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Selective small molecule inhibitor of the Mycobacterium tuberculosis fumarate hydratase reveals an allosteric regulatory site

DOI: 10.1073/pnas.1600630113 DOI Help

Authors: Monica Kasbekar (National Center for Advancing Translational Sciences, National Institutes of Health; University of Cambridge) , Gerhard Fischer (University of Cambridge) , Bryan T. Mott (National Center for Advancing Translational Sciences, National Institutes of Health) , Adam Yasgar (National Center for Advancing Translational Sciences, National Institutes of Health) , Marko Hyvonen (University of Cambridge) , Helena I. M. Boshoff (National Institute of Allergy and Infectious Diseases, National Institutes of Health) , Chris Abell (University of Cambridge) , Clifton E. Barry (National Institute of Allergy and Infectious Diseases, National Institutes of Health) , Craig J. Thomas (National Center for Advancing Translational Sciences, National Institutes of Health)
Co-authored by industrial partner: No

Type: Journal Paper
Journal: Proceedings Of The National Academy Of Sciences , VOL 113 , PAGES 7503 - 7508

State: Published (Approved)
Published: July 2016
Diamond Proposal Number(s): 9537 , 14043

Abstract: Enzymes in essential metabolic pathways are attractive targets for the treatment of bacterial diseases, but in many cases, the presence of homologous human enzymes makes them impractical candidates for drug development. Fumarate hydratase, an essential enzyme in the tricarboxylic acid (TCA) cycle, has been identified as one such potential therapeutic target in tuberculosis. We report the discovery of the first small molecule inhibitor, to our knowledge, of the Mycobacterium tuberculosis fumarate hydratase. A crystal structure at 2.0-Å resolution of the compound in complex with the protein establishes the existence of a previously unidentified allosteric regulatory site. This allosteric site allows for selective inhibition with respect to the homologous human enzyme. We observe a unique binding mode in which two inhibitor molecules interact within the allosteric site, driving significant conformational changes that preclude simultaneous substrate and inhibitor binding. Our results demonstrate the selective inhibition of a highly conserved metabolic enzyme that contains identical active site residues in both the host and the pathogen.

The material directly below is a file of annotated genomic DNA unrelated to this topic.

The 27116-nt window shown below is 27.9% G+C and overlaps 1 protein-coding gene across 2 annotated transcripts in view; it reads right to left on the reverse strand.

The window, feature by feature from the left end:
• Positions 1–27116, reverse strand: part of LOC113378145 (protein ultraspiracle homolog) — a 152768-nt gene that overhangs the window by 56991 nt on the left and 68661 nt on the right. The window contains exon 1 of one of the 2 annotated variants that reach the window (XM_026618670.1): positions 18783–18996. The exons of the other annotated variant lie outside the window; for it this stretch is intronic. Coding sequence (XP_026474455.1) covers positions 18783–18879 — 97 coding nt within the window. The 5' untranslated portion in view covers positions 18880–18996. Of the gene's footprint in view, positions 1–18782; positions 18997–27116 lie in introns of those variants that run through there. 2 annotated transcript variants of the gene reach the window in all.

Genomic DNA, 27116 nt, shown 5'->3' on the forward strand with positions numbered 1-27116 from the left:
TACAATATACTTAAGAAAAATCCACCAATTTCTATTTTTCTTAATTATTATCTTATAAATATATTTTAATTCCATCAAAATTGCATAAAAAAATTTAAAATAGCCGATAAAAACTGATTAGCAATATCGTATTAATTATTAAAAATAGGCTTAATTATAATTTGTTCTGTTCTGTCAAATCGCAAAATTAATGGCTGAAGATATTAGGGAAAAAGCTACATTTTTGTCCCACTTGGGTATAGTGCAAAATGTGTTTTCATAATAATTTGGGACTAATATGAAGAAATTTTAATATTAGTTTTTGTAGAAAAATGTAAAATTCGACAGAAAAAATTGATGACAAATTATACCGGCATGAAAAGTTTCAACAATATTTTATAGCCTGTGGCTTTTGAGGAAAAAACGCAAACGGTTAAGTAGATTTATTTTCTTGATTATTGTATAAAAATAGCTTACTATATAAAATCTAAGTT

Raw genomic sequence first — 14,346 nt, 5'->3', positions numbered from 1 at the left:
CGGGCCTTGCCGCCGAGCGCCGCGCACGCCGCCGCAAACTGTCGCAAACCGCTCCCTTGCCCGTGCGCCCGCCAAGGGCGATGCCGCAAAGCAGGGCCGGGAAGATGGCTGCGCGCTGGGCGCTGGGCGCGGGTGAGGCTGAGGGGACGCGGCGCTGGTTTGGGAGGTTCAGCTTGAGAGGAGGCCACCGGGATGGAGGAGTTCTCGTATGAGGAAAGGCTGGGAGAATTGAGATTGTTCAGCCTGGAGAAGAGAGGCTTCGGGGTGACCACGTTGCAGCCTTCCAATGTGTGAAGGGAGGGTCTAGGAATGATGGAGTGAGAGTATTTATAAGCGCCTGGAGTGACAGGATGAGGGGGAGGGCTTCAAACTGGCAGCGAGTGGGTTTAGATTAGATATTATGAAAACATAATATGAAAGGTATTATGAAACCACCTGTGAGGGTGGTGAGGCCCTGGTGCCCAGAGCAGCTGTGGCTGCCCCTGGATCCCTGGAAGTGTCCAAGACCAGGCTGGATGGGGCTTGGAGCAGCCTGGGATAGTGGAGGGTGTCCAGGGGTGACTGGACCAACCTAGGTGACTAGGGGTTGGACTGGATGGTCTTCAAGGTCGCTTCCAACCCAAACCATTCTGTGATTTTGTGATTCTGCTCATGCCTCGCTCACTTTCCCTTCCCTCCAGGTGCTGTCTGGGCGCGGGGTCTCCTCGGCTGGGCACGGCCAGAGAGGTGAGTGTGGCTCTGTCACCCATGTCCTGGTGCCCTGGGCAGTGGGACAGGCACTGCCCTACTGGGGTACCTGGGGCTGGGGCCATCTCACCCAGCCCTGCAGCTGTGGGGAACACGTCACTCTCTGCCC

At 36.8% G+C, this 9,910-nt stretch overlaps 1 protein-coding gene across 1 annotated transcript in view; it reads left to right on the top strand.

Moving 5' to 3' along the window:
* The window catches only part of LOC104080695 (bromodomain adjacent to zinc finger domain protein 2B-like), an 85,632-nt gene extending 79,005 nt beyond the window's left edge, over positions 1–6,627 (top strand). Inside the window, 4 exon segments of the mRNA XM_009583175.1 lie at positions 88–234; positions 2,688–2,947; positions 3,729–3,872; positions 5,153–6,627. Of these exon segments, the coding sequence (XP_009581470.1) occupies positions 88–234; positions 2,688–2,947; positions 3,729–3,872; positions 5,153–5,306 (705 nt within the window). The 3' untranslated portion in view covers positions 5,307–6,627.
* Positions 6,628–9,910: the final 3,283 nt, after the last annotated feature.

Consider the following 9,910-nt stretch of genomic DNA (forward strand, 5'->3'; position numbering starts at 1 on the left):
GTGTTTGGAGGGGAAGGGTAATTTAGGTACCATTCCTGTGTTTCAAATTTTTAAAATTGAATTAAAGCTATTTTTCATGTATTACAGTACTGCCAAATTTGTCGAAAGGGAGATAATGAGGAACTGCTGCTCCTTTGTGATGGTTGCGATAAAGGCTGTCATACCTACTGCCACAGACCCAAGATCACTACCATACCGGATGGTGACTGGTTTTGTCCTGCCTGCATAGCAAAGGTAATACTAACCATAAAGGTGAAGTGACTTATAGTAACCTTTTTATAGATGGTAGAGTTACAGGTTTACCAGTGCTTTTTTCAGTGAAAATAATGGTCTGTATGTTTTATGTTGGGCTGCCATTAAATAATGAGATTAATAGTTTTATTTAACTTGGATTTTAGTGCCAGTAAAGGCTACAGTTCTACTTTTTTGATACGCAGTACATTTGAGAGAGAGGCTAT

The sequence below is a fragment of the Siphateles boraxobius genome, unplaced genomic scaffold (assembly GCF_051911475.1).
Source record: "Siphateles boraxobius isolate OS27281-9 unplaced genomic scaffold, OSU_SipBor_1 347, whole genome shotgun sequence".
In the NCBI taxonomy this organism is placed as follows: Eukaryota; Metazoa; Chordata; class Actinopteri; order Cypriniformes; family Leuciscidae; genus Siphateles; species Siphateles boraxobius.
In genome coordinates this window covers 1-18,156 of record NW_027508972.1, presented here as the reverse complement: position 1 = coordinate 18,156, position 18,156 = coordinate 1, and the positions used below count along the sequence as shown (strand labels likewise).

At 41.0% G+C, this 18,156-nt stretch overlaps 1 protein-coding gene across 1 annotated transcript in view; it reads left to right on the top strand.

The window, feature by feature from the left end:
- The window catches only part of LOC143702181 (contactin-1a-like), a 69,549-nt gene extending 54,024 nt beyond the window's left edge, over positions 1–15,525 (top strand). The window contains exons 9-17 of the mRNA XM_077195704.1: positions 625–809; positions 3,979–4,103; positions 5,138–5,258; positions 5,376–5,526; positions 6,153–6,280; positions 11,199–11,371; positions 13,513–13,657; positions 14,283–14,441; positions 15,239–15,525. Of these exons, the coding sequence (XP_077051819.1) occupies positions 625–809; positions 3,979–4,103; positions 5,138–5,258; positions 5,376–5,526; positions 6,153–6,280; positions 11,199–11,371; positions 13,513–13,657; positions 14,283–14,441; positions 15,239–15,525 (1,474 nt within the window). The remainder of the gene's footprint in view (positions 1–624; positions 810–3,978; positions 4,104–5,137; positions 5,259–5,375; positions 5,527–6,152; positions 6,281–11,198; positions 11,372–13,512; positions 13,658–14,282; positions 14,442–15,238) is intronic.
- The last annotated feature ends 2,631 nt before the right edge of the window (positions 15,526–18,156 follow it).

Journal Keywords: allosteric regulation; selective inhibition; fumarate hydratase; Mycobacterium tuberculosis; TCA cycle

Subject Areas: Biology and Bio-materials, Chemistry


Instruments: I04-Macromolecular Crystallography , I24-Microfocus Macromolecular Crystallography